‘The Indian Ocean Muslims’ have contributed to the synthesis of Islamic history for over a millennium, but their roles have been continuously downplayed and disregarded in the historiography. Indians [al-Hindīs], Malays [al-Jāwīs] and Swahilis [al-Zanjīs], in South and Southeast Asia and East Africa respectively, interacted across the Indian Ocean highway and all shaped Islam in their own ways. Only a small number of people actually voyaged overseas physically, but they were all influenced by the ideas brought in by those who did. The history of Islamic law in the Indian Ocean world tells us the story of this general pattern of mobility across communities, doctrines, texts, sources, places and periods. In this essay, I explore the Africans who worked in South and Southeast Asia as judges, jurists, scholars and preachers in premodern period.
The circulation of texts across borders before the printing press remains largely unexplored. The Indian Ocean world is a case in point: it reveals many fascinating life stories of Islamic books.
Manuscripts were an important commodity sought after across the oceanic highway from Southeast Africa to Southeast Asia. Not only were they objects of learning, but also of diplomacy, rituals, treatment, plunder, gifts, and social status. Studies on the circulation of books across Asia and Africa – and the Indian Ocean littoral that bound them – mainly focus on the mobility of printed books and related technologies. The circulation of texts before the printing press, however, remains largely unstudied.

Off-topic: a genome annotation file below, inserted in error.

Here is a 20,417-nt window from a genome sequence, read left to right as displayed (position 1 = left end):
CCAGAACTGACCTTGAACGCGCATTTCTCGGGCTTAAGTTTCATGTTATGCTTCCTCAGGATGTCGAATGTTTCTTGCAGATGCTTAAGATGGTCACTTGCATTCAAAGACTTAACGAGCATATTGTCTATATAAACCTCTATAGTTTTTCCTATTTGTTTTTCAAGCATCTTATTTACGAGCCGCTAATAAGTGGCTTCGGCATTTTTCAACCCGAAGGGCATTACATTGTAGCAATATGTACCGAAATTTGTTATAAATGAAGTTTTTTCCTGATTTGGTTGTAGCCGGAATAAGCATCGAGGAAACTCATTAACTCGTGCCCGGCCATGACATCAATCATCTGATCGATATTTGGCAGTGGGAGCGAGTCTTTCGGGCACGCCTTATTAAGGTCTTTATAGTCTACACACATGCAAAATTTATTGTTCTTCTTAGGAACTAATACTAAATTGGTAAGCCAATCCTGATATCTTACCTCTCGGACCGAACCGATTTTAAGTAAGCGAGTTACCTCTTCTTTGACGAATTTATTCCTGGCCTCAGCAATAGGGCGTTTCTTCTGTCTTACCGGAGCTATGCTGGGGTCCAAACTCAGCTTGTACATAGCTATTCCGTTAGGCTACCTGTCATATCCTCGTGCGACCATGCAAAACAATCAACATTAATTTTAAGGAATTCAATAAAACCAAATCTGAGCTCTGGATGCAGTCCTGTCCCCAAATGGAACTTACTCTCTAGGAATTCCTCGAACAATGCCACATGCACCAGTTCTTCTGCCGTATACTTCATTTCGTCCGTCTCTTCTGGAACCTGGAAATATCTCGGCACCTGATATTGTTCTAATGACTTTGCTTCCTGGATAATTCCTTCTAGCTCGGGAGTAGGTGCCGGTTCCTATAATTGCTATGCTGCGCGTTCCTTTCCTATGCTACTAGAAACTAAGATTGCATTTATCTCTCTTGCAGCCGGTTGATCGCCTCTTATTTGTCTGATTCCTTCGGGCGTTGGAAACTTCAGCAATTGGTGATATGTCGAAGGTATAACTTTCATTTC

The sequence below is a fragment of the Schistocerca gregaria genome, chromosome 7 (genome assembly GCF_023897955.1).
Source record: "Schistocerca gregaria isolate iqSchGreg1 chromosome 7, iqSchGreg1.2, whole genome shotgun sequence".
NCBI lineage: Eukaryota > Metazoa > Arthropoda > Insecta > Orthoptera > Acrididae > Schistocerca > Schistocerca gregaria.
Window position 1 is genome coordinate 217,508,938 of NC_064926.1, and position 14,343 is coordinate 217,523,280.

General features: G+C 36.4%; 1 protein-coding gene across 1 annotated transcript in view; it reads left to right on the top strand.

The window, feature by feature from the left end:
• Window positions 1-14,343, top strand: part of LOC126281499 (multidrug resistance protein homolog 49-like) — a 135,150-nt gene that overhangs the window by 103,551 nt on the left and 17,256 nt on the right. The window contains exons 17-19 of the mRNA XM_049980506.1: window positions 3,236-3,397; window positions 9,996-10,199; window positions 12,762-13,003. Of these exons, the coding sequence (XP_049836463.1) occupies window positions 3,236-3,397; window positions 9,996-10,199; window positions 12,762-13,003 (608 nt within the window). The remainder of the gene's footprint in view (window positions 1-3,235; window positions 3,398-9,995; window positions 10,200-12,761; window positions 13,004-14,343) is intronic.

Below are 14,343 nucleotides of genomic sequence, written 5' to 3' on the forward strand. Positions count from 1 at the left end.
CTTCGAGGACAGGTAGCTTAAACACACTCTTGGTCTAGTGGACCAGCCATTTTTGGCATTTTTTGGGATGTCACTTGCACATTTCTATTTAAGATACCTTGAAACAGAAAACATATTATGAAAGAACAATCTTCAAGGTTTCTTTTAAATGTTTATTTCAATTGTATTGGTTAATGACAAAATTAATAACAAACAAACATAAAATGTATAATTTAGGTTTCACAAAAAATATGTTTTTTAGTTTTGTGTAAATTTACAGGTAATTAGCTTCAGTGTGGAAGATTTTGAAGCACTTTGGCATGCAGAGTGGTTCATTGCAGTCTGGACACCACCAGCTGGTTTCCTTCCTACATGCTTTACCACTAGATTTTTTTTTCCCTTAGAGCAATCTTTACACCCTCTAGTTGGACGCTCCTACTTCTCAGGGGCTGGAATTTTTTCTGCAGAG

During the archival and ethnographic research I conducted for my doctoral dissertation on the transmission of Islamic legal texts across the Eastern Mediterranean and the Indian Ocean world between the thirteenth and nineteenth centuries, I observed a great depth and breadth of unpreserved and unstudied private and official collections of thousands of Islamic manuscripts in South Asia alone. While the collections in Southeast Asia have been considerably catalogued and preserved, their South Asian counterparts continue to be neglected and poorly maintained.
Fatwas are legal opinions by Muslim jurists, akin to responsa in Roman, canon and Judaic legal traditions. Fatwas are presented to the public in the form of decisions and rulings in response to questions addressed to them. Fatwa collections have been analysed as a vital source for social and cultural histories. In the existing literatures on Islamic legal history and on South or Southeast Asian Islamic traditions fatwa-collections from the “peripheries” of the Muslim world (South Asia and Southeast Asia) have been largely ignored, despite the fact that both regions currently accommodate the largest Muslim populations in the world. One such collection from premodern South Asia is the al-Ajwibat al-‘Ajībat ‘an al-as’ilat al-gharībat (henceforth Ajwibat), or Marvelous Answers to Uncommon Questions, compiled by Zayn al-Dīn Ahmad al-Malaybārī (d. 1583).
Exactly 400 years ago, on the 10th March of 1616, King Zamorin of Calicut wrote his first letter to King James I of Great Britain, France and Ireland.